Ten months after the U.S. Supreme Court issued a blockbuster False Claims Act decision in Universal Health Services, Inc. v. United States ex rel. Escobar, the Court’s clarified interpretation of the False Claims Act (FCA) is proving to be more favorable to defendants than to whistleblowers.

In June 2016, the Court resolved a split among lower courts as to whether the ubiquitous “implied certification” theory could form a basis of liability under the FCA. In a unanimous opinion, the Court held that this theory was viable and thereby established a new avenue for FCA whistleblowers to assert qui tam claims. Despite being touted as a broad theory of FCA liability, however, courts have increasingly relied on Escobar to dismiss claims that fail to meet the liability standards set forth in the opinion.

Background on Implied Certification Theory

Broadly, the FCA prohibits the submission to the federal government of false claims for payment. Common examples of false claims include such affirmative conduct as a defense contractor overcharging the U.S. armed forces for weapons, or a hospital billing Medicare for services not performed. By contrast, under the implied certification theory of FCA liability, an entity or person defrauds the government within the meaning of the FCA when that entity submits a claim for government payment and fails to disclose the entity’s violation of a material statutory, regulatory or contractual requirement. Prior to Escobar, some federal courts had accepted this theory as viable, while others had squarely rejected it.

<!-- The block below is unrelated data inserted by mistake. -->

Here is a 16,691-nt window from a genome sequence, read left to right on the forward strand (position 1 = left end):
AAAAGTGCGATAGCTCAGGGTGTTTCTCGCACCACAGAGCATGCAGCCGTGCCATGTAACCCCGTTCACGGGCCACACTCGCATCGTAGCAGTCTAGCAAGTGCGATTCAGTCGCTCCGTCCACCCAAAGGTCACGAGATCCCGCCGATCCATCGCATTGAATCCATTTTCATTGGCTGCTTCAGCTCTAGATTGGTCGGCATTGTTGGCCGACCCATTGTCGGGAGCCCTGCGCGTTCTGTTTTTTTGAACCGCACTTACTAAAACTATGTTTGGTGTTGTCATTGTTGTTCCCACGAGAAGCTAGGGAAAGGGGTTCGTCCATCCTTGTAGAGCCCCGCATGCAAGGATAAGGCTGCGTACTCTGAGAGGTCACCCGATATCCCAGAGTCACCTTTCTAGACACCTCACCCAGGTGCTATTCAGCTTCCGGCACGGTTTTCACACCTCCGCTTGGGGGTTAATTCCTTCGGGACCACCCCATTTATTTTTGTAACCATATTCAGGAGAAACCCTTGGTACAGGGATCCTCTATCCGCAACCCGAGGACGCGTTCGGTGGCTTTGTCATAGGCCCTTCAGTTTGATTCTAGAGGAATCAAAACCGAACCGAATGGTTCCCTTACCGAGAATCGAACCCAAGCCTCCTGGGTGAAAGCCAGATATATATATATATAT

In Escobar, the Supreme Court adopted the implied certification theory as an actionable theory for FCA claims. The Court also made clear that the government need not explicitly condition payment on compliance with a particular legal or contractual requirement. The Court further emphasized, however, that not every legal or contractual violation would subject a federal contractor to FCA liability. Rather, the underlying violation must be material to the federal government’s decision to pay the contractor for the particular goods or services at issue.

Significantly, the Court noted that an entity’s failure to disclose noncompliance might not be material even where a government contract explicitly conditions payment on the contractor’s compliance with certain legal or contractual requirements. If the government regularly paid certain claims in the past despite learning of noncompliance with the requirement in question, that past conduct is a strong indicator that the government does not actually view the matter as material. In such case, there would be no FCA liability even under the implied certification theory.

The Rigorous Interpretation of Escobar’s Materiality Requirement

In the wake of Escobar, courts have often taken a fact-specific approach when determining whether an alleged violation of law or contract is material under the implied certification theory. As a result, some decisions have suggested a decidedly pro-whistleblower interpretation of Escobar, while others have evidenced hostility to claims that courts view as too attenuated to establish FCA liability.

One early pro-whistleblower decision came in early August 2016, when the U.S. District Court for the Eastern District of California held in Handal v. Center for Employment Training that the submission of a claim for payment after a federal grant has been approved is an “implicit reaffirmation of compliance,” such that subsequent material violations could expose a company to FCA liability.

A few months later, the U.S. Court of Appeals for the Eighth Circuit held that a college’s purported falsification of student records was material to the federal government’s provision of funding. In reaching this decision in Miller v. Weston Educational Inc., the Eighth Circuit found FCA liability even though the requirement that the college maintain “proper and efficient” administration of aid funds was not explicitly set forth in the parties’ agreement as a condition for payment, as the Eight Circuit concluded that the requirement was nevertheless material.